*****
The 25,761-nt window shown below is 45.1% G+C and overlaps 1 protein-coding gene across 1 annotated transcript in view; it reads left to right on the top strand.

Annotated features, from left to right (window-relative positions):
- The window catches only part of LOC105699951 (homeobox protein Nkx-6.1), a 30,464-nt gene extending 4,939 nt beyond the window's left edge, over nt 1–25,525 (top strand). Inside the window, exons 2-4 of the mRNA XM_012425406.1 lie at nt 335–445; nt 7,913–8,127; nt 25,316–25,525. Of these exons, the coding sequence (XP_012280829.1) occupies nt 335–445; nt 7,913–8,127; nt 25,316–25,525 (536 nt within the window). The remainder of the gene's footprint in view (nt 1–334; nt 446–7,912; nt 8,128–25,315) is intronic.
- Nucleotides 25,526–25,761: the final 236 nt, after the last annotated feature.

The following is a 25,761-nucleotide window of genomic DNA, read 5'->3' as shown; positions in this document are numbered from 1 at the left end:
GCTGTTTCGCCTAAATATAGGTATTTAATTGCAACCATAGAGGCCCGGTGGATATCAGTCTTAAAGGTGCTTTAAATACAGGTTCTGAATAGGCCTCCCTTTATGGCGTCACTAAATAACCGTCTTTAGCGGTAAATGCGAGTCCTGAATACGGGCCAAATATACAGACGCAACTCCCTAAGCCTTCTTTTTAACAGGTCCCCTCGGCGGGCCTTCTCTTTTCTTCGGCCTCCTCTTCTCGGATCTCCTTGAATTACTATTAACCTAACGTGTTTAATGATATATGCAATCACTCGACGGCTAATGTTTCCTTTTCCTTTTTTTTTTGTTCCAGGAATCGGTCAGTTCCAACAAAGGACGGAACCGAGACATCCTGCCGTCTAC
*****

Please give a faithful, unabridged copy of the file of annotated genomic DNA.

The 25,761-nt window shown below is 45.1% G+C and overlaps 1 protein-coding gene across 1 annotated transcript in view; it reads left to right on the top strand.

Annotated features, from left to right (window-relative positions):
- The window catches only part of LOC105699951 (homeobox protein Nkx-6.1), a 30,464-nt gene extending 4,939 nt beyond the window's left edge, over nt 1–25,525 (top strand). Inside the window, exons 2-4 of the mRNA XM_012425406.1 lie at nt 335–445; nt 7,913–8,127; nt 25,316–25,525. Of these exons, the coding sequence (XP_012280829.1) occupies nt 335–445; nt 7,913–8,127; nt 25,316–25,525 (536 nt within the window). The remainder of the gene's footprint in view (nt 1–334; nt 446–7,912; nt 8,128–25,315) is intronic.
- Nucleotides 25,526–25,761: the final 236 nt, after the last annotated feature.

The following is a 25,761-nucleotide window of genomic DNA, read 5'->3' as shown; positions in this document are numbered from 1 at the left end:
GCTGTTTCGCCTAAATATAGGTATTTAATTGCAACCATAGAGGCCCGGTGGATATCAGTCTTAAAGGTGCTTTAAATACAGGTTCTGAATAGGCCTCCCTTTATGGCGTCACTAAATAACCGTCTTTAGCGGTAAATGCGAGTCCTGAATACGGGCCAAATATACAGACGCAACTCCCTAAGCCTTCTTTTTAACAGGTCCCCTCGGCGGGCCTTCTCTTTTCTTCGGCCTCCTCTTCTCGGATCTCCTTGAATTACTATTAACCTAACGTGTTTAATGATATATGCAATCACTCGACGGCTAATGTTTCCTTTTCCTTTTTTTTTTGTTCCAGGAATCGGTCAGTTCCAACAAAGGACGGAACCGAGACATCCTGCCGTCTAC